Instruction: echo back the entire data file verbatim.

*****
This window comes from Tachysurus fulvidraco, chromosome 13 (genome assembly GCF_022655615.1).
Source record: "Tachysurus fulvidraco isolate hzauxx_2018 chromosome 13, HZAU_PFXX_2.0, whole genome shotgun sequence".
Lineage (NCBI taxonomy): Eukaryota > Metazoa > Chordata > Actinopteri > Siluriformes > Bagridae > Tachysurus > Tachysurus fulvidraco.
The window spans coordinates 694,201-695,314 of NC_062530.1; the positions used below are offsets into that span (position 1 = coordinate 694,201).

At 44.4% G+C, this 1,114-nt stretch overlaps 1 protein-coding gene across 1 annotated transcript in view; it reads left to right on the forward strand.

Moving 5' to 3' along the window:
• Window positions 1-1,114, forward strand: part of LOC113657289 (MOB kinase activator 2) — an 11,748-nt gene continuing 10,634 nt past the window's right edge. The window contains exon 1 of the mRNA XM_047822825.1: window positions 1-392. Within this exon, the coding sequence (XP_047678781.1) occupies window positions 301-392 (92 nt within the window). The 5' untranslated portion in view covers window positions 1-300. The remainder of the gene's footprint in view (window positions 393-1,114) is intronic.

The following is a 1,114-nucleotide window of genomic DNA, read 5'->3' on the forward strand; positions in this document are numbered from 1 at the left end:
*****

This window comes from Tachysurus fulvidraco, chromosome 13 (genome assembly GCF_022655615.1).
Source record: "Tachysurus fulvidraco isolate hzauxx_2018 chromosome 13, HZAU_PFXX_2.0, whole genome shotgun sequence".
Lineage (NCBI taxonomy): Eukaryota > Metazoa > Chordata > Actinopteri > Siluriformes > Bagridae > Tachysurus > Tachysurus fulvidraco.
The window spans coordinates 694,201-695,314 of NC_062530.1; the positions used below are offsets into that span (position 1 = coordinate 694,201).

At 44.4% G+C, this 1,114-nt stretch overlaps 1 protein-coding gene across 1 annotated transcript in view; it reads left to right on the forward strand.

Moving 5' to 3' along the window:
• Window positions 1-1,114, forward strand: part of LOC113657289 (MOB kinase activator 2) — an 11,748-nt gene continuing 10,634 nt past the window's right edge. The window contains exon 1 of the mRNA XM_047822825.1: window positions 1-392. Within this exon, the coding sequence (XP_047678781.1) occupies window positions 301-392 (92 nt within the window). The 5' untranslated portion in view covers window positions 1-300. The remainder of the gene's footprint in view (window positions 393-1,114) is intronic.

The following is a 1,114-nucleotide window of genomic DNA, read 5'->3' on the forward strand; positions in this document are numbered from 1 at the left end: